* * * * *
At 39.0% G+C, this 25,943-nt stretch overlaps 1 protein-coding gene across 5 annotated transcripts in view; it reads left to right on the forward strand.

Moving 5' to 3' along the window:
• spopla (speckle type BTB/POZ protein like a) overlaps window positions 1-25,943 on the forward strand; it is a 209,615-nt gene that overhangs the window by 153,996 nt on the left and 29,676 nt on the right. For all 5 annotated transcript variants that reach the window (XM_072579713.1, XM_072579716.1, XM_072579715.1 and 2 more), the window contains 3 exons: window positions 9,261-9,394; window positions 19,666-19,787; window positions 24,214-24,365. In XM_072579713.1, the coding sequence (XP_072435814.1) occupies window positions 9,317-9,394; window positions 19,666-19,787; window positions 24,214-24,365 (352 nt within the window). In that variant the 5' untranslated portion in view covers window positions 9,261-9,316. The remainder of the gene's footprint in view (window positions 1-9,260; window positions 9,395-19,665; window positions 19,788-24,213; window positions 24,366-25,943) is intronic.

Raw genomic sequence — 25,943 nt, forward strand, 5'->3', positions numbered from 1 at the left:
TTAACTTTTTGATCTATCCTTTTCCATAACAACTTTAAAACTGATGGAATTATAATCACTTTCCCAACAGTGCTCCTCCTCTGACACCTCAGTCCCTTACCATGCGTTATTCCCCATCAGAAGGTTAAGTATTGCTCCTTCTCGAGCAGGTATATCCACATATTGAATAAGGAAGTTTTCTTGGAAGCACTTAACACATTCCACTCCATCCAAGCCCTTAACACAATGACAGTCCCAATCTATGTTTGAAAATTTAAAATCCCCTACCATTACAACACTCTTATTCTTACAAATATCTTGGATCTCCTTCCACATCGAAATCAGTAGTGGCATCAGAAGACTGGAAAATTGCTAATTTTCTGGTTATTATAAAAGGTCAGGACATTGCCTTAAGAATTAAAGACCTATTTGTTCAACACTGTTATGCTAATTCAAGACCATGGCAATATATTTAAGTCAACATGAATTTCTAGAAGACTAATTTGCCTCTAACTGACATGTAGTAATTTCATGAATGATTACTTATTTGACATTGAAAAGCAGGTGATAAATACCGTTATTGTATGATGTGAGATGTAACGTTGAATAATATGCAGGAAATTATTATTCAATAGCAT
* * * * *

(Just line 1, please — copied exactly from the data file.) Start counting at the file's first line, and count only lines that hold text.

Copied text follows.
At 39.0% G+C, this 25,943-nt stretch overlaps 1 protein-coding gene across 5 annotated transcripts in view; it reads left to right on the forward strand.